Introspections and Reflections

Tan Yia Swam

In these slightly over two years of enforced physical distancing, I have observed that everyone needs human interaction. Some need it more than others, depending on whether they are extroverts or introverts, but I daresay even introverts crave some form of human interaction – albeit on their own terms.

The personal touch

We joke about the changing numbers for social gatherings – in pairs, groups of five or eight, etc – but neglect its impact. Even my friends who initially embraced Zoom realised that it cannot replace face-to-face contact. One is unable to absorb the full spectrum of body language, nor give a simple pat or a hug over Zoom.

In the clinic, I encountered a few patients who sought tele-consultations for breastfeeding infections, which were diagnosed as mastitis, and they were prescribed antibiotics. However, their conditions did not improve, and when they saw me in person, it turned out to be a breast abscess. There was no way to determine if it was already an abscess at the onset, or if it had progressed in those few days.

Member of Parliament Mr Louis Ng spoke on 15 February 2022 regarding the plight of migrant workers working in construction, many of whom have not seen their wives, babies and children in more than two years.1 This is true for many others as well; take for example, any foreigner working in Singapore who has not been able to travel home for various reasons, Singaporean families living apart in different countries, or even different households during the circuit breaker and Phase 2 Heightened Alert. Of course, I will never forget the enforced separation of healthcare worker (HCW) families during the Tan Tock Seng Hospital outbreak in May 2021.

I also have friends and acquaintances who gave birth without their husbands at their side; some who barely got to see their kids via video call once a week; and a few who had to hear about their parents' passing via a phone call due to visitor restrictions.

The emotional trauma and wounds are invisible. There are some situations that need the human touch.


How does one define one's personality? It is the composition of the ways one thinks, feels and acts. Various other professional definitions exist.2 That is the reason why some people click and some do not, and some just hate each other on sight. That is also why some people are coping better than others during these COVID-19 times. Has it been 27 months?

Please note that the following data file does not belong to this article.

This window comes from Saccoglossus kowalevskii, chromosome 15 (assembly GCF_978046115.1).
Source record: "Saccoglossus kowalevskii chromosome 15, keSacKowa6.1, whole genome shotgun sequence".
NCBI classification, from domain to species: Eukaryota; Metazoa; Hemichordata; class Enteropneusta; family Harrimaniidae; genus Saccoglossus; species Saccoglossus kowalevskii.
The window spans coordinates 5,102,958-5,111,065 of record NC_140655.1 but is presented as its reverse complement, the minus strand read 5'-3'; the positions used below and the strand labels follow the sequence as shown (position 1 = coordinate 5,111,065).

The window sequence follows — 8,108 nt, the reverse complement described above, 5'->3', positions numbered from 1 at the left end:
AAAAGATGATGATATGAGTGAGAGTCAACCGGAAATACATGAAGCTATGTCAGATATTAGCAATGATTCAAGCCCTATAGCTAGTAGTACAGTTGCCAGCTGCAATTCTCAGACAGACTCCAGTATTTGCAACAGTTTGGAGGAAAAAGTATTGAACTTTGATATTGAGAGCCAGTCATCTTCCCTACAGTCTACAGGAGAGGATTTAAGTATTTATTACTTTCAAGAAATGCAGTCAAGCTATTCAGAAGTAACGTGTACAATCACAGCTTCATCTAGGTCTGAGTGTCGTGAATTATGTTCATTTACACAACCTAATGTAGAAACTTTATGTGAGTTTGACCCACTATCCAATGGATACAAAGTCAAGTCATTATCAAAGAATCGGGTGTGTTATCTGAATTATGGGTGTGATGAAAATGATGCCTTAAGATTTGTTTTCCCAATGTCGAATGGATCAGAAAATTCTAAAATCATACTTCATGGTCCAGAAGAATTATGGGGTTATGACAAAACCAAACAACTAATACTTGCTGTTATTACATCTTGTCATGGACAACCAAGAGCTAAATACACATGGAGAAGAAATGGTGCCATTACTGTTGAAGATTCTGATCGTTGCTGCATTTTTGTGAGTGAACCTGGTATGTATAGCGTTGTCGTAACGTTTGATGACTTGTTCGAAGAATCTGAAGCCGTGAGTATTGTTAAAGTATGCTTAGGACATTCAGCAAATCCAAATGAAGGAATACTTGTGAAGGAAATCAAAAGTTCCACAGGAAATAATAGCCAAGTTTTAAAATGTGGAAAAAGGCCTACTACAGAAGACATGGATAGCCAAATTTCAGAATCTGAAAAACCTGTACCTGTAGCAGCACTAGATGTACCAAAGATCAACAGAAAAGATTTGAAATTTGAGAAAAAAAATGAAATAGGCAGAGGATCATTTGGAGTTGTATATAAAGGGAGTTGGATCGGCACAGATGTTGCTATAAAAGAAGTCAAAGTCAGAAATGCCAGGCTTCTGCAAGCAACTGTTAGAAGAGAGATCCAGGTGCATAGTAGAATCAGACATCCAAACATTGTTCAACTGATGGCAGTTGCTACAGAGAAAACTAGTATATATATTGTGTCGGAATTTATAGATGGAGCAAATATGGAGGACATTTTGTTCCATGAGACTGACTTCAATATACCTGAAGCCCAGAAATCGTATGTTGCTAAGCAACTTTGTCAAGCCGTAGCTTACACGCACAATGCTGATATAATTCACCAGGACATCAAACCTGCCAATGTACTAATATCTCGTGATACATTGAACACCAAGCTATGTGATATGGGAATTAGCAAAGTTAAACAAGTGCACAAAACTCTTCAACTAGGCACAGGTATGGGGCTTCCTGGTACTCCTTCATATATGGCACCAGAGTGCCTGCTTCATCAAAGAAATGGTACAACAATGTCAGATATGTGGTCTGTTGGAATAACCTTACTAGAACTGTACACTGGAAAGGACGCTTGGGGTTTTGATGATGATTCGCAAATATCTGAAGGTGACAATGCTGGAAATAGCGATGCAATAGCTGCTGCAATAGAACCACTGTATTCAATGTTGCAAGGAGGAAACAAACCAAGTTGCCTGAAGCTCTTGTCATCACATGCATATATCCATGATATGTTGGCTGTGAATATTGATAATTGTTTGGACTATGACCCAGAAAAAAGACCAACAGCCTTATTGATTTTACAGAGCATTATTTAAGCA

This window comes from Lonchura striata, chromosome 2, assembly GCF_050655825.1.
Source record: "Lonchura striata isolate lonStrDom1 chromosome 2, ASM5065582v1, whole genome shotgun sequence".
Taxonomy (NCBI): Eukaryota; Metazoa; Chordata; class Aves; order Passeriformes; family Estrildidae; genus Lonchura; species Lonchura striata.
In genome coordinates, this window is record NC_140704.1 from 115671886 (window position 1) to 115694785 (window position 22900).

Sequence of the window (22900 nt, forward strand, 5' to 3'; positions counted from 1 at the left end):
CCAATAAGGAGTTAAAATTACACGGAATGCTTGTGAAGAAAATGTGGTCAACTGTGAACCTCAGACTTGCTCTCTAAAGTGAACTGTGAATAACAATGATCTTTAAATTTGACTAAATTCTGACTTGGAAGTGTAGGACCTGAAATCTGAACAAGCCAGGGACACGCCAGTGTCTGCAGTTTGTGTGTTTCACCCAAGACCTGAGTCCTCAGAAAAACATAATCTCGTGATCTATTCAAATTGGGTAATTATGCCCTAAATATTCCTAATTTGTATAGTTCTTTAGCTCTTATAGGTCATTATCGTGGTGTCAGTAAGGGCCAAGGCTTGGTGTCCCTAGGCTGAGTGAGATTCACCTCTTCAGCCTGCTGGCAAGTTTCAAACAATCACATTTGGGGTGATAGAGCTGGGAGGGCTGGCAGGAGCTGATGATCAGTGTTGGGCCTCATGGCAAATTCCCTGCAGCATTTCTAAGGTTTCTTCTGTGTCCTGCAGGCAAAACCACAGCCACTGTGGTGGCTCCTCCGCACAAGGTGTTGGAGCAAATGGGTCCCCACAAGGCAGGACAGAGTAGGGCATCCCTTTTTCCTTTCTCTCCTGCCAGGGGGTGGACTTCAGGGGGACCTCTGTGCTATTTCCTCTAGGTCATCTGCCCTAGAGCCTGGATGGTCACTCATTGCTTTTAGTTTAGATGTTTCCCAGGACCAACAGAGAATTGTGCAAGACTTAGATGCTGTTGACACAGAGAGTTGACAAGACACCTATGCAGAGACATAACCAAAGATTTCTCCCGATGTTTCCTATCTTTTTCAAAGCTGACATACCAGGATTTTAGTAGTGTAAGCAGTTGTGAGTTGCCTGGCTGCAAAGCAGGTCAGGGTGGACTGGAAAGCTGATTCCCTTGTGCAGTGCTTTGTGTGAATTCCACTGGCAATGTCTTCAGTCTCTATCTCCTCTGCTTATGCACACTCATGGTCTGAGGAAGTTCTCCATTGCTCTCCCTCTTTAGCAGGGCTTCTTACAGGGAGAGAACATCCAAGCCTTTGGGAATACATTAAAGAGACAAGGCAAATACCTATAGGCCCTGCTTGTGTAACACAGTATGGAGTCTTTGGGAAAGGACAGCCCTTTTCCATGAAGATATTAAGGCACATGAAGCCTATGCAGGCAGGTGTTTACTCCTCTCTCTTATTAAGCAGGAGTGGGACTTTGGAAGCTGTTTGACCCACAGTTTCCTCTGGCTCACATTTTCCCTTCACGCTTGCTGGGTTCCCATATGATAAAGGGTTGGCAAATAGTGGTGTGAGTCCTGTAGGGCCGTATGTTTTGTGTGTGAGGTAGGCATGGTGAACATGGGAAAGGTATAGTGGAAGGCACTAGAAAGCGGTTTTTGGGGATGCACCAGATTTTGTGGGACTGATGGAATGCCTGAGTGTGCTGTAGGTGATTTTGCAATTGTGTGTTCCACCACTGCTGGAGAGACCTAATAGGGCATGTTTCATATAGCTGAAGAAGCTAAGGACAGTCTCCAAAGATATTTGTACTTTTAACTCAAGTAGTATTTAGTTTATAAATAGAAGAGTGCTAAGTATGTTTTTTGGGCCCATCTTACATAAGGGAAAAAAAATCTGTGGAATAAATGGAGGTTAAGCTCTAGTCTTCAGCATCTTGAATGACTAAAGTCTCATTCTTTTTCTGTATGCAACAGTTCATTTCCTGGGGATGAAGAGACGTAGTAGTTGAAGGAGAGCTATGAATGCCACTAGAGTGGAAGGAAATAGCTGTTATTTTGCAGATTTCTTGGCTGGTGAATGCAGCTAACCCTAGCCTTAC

Even though some restrictions have been lifted, I think HCWs are still under a constant chronic stress. It is no wonder that the song "Surface Pressure" from the movie Encanto has resonated with so many of us:

"Pressure like a drip, drip, drip that'll never stop...

I hide my nerves, and it worsens, I worry something is gonna hurt us...

I think about my purpose, can I somehow preserve this?

Watch as she buckles and bends but never breaks..."

The constant disparity in guidelines, restrictions and advisories just feels unfair, and contributes to a constant toll. Yet, for myself, life must go on, and I will just have to make the best out of a bad situation.

知己知彼,百战百胜 – meaning "to know yourself and the enemy, is the sure way to victory" – is a well-known adage from Sun Tzu's The Art of War. As I age (and hopefully mature!), being exposed to so many different personalities in the diverse aspects of my various portfolios has made me even more introspective. I practise self-examination and analysis to better understand myself, and to do better in future encounters. For a more light-hearted analogy, readers familiar with role-playing games (eg, Dungeons and Dragons) would know the alignment chart (Lawful Good, True Neutral, Chaotic Evil, etc).3 I have since transited from being a Lawful Good to being a Neutral Good!